How do we make Britain attractive for qualified professionals from abroad?

The current economic conditions in the UK mean that many qualified professionals are leaving the UK in search of a better life overseas. As a nation the UK needs a steady supply of doctors, engineers, pharmacists and academics and increasingly we are looking overseas to find well-qualified people to work in our hospitals and research labs. The problem is that other countries are competing for the same brain power, so how do we make the UK attractive?


Many doctors and scientists who were born and educated overseas are well aware of what it is like to live in the UK, but the government undertakes a program of advertising and public relations to raise awareness levels. This is often done through Universities, and bodies such as the British Council give information regarding postgraduate studies in the UK or research and further training opportunities. The idea is that once a foreign professional comes here to complete their studies, they see how good their lifestyle could be and then stays.

Fast-track Medical Visas

Almost 40% of doctors working in the NHS were born overseas, and the government are currently looking at ways in which to make the visa application process easier for doctors or dentists coming to complete their training or work in the NHS. The system of work permits, visas and the ability to bring a family into the UK is complex, and it appears that the system is putting off many highly skilled medical professionals.

Points System

The government system enabling people to apply for visas and come to the UK is based on points and there are different tiers of eligibility. The system is designed to make it easier for high value migrants to settle in the UK. To qualify for the highest points and Tier 1 status, migrants need to show they have exceptional talents, entrepreneur skills or are doing a job that cannot be done by a British worker. Having a position secured in a UK company and sponsorship from an employer can also speed up the process considerably.

Why Should Expats Return Back to the UK

The old saying is that the grass is always greener on the other side, and despite the fact that most expats are more than happy with the move abroad, a small percentage every year will return to the UK. Also, there are many people who are only abroad temporarily and whose intention always was to return after a couple of years. There are many good reasons for returning to the UK, although the exact factors will be different in every case.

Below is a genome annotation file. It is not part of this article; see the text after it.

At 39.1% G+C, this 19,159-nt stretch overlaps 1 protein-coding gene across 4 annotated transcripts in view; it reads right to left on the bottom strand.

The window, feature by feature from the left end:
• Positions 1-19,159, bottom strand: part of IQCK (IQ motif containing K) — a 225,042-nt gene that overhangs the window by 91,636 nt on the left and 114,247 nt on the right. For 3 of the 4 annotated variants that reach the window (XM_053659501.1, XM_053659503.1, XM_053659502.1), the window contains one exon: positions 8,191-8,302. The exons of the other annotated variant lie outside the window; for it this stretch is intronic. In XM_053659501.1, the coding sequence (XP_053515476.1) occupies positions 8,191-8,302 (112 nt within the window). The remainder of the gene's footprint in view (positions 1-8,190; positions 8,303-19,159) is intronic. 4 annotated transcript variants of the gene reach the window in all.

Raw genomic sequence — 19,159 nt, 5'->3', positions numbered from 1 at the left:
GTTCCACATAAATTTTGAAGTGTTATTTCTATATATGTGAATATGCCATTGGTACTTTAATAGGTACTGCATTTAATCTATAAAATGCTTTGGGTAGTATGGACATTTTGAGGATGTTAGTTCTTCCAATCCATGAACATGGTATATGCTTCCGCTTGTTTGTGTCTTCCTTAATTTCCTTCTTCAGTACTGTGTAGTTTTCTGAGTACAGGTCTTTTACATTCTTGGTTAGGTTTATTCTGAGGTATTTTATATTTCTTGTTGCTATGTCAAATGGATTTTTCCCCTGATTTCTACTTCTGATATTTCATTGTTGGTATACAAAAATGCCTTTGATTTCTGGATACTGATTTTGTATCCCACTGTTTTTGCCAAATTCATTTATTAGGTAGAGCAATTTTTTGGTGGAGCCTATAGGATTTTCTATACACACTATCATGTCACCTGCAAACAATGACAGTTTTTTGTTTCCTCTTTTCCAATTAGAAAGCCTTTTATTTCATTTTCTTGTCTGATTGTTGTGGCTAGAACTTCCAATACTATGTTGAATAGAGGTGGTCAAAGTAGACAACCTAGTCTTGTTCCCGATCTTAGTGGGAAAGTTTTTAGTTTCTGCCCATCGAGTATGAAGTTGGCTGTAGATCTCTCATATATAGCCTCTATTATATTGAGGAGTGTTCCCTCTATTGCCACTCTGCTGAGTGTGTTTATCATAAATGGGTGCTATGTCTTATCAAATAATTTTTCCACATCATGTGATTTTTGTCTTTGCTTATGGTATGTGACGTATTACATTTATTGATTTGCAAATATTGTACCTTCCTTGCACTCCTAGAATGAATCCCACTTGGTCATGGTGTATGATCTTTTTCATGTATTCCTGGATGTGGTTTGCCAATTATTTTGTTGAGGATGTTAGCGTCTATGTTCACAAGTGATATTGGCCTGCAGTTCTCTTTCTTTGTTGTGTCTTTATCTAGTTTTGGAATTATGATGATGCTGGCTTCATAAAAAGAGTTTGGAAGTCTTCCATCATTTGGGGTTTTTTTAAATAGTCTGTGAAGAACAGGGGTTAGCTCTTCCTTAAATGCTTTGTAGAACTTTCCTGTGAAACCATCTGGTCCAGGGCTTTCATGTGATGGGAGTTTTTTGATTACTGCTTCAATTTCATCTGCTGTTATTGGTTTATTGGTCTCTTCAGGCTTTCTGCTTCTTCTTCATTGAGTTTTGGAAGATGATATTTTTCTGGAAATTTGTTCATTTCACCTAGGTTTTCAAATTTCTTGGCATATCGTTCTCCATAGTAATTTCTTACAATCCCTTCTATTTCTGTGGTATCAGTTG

One of the main reasons for returning to the UK permanently is because of relatives. Sometimes it is simply homesickness, with expats finding it difficult to adjust to life overseas and not seeing relatives on a regular basis. Many families who move abroad discover that as their own parents age and develop health problems that they have no alternative but to sell up and move back to be closer in order to help out with day to day care.

Economic Insecurity

European countries which have historically attracted large numbers of expats are some of those which have been hit hardest by the economic downturn. Portgual, Greece and Spain are going through a period of huge uncertainty, rising taxes and plummeting property prices, and many expats have taken the view that they would far rather be back in the UK where things are altogether more stable, even if this means taking a loss on their foreign property and investments.


Most of us make the move abroad when we are fit and healthy, and we don’t pay much attention to healthcare when deciding where to settle. Although the healthcare systems in countries like Spain and France is as good as here in the UK, being diagnosed with a serious condition can throw life into sharp focus and makes many expats reconsider their decision to live far from friends and family. Language barriers may mean also that expats prefer to return to their UK roots and have their treatment here.


Gone are the days when the pound sterling was worth as much as 1.50 euros. Now we are lucky to get 1.2 euros to the pound, and for retired expats who are reliant on a pension paid in sterling, this is affecting their cost of living to the extent where they are forced to sell up and come home.